The Soul’s Emergency Backpack


An emergency backpack holds enough essentials items for three days. They recommend water, cans of food, swiss army knife, flashlight, rope, batteries stored in a waterproof container. When the emergency strikes, grab it and go; it will keep you alive for three days.

I need one of these inside my head.

Getting sick is Mother Nature’s way of forcing us to distinguish between essentials and extras. It gets really easy, then, to see clearly what we don’t need to do. When I’m sick, the world gets small and manageable. I only do the things I feel physically strong enough to do and let the rest go. If I’m too sick to check email, I don’t — I don’t feel guilty about it. Many people have noted that sickness is life’s way of telling us we are working too hard and need to slow down the pace, so the best response to sickness is to listen and obey.

It’s not so easy to slow down in healthy times.

If you’re a mother, chances are you overload your daily life. It’s probable that the day ends before you finish your chores, and that you’ve started writing tomorrow’s to-do list today. “I need to slow down” or “I need to change something” are my unintentional mantras.

Mama’s Emergency Backpack

There has to be a way to create an emergency backpack for occasional use when we feel this way. Just three days’ worth of essentials. What can I let go of for three days? Or, maybe we should think of it like Marie Kondo: what deserves to go into the backpack? How can I immediately make my life very small without forgetting to pack water?

All of our emergency backpacks will need to include some form of childcare, however minimal we can get away with. I need to make sure my kids get up and ready for camp, drive them there, pick them up, feed them and put them to sleep. What’s next? Work? Focus on the minimum you need to do to not get noticed or called out. Remember, this is an emergency of sorts. We shouldn’t wait to get sick to slow ourselves down.

Putting on this emergency backpack is like putting ourselves in power-saver mode: only use when necessary.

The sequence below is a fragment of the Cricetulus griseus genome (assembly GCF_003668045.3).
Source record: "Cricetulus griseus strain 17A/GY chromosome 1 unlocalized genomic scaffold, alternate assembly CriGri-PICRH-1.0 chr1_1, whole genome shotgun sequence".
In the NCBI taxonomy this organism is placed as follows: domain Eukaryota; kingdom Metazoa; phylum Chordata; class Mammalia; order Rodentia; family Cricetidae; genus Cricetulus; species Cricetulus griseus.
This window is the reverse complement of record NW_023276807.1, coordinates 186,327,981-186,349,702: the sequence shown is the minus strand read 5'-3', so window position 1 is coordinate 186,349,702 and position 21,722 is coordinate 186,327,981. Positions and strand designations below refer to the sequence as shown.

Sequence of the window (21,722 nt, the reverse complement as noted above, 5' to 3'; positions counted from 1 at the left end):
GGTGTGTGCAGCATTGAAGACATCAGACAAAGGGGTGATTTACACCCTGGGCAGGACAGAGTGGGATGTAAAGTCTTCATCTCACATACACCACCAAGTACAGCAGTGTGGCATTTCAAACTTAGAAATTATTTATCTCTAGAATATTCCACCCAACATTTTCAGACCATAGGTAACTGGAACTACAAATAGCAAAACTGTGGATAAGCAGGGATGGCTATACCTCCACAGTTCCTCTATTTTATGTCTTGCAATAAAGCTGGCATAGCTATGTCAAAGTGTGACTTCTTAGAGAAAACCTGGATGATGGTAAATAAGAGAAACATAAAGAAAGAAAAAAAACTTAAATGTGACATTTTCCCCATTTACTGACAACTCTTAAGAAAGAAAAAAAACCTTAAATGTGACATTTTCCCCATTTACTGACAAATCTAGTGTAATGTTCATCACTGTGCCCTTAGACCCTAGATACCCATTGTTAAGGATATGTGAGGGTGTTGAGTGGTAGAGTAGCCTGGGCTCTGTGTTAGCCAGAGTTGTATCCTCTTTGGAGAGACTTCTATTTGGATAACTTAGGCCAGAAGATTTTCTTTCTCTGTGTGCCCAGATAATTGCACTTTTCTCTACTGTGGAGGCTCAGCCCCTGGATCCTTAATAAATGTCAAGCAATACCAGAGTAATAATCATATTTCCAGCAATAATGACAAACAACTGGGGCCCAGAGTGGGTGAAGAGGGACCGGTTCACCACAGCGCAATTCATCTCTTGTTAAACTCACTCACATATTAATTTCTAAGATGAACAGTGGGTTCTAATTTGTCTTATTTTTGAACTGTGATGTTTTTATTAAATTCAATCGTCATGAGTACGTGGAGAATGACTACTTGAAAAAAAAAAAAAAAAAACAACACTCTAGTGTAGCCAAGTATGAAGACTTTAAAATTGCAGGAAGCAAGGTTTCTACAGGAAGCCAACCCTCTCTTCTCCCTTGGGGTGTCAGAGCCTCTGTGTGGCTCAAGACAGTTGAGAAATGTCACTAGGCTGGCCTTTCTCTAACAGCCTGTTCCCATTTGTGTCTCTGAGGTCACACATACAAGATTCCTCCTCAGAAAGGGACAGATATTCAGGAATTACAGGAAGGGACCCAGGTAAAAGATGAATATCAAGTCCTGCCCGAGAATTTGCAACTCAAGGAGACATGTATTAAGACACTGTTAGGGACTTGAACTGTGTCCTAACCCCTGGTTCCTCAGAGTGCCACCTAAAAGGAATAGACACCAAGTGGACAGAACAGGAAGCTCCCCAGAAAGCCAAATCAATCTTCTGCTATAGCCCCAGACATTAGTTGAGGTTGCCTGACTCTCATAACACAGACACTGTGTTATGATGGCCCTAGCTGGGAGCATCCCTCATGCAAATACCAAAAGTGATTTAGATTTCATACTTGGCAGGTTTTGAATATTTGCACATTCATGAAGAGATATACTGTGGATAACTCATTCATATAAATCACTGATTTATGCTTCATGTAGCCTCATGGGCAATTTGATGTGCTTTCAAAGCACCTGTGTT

What can you take a break from to feel like your life is more manageable? For me, when I get a mini-detox from the internet, I immediately feel better. Reading puts me in a happy place because it feels like a healthy escape. Reading’s like eating a banana. It’s full of sugar but you’re still eating fruit.

Just like everyone’s physical emergency backpack will look a little different, so will our emotional backpacks.

souls-emergency-backpack-mamaHere’s what I’ve come up with for mine:

In my backpack

  • Kids
  • Reading
  • Talking to friends
  • Minimal work
  • Journaling, meditating or taking time to be quiet

Not in my backpack

  • Email
  • Mindless Internet
  • Cooking
  • Cleaning
  • TV
  • Extras: hobbies, shopping, planning, etc.

Just like real emergency backpacks, over time we might need to swap out expired cans for new ones, but the idea remains the same: it is good to make life very small sometimes and see just what we can live on.

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Mariana loves sandwiches best, although going 95% vegan two years ago means having traded in ham and swiss for eggplant and roasted red pepper. Her boys, Santiago (5) and Sebastian (3), agree that sliced bread is the greatest thing since sliced bread. The boys are native Spanish speakers despite the fact that neither of their parents is, which has made raising them in Spanish a labor of love. Her commitment to raising bilingual children was made possible by being a first-generation Chilean-American born and raised in New York City, and by having spent two pre-kid years living abroad in Mexico City and Salamanca, Spain. Mariana moved to the RGV in 2010 and never wants to live anywhere else. While the kids are at school, Mariana is a full-time Assistant Professor of Philosophy at UTRGV. She has written for the New York Times, Womankind Magazine, and Yahoo Parenting.


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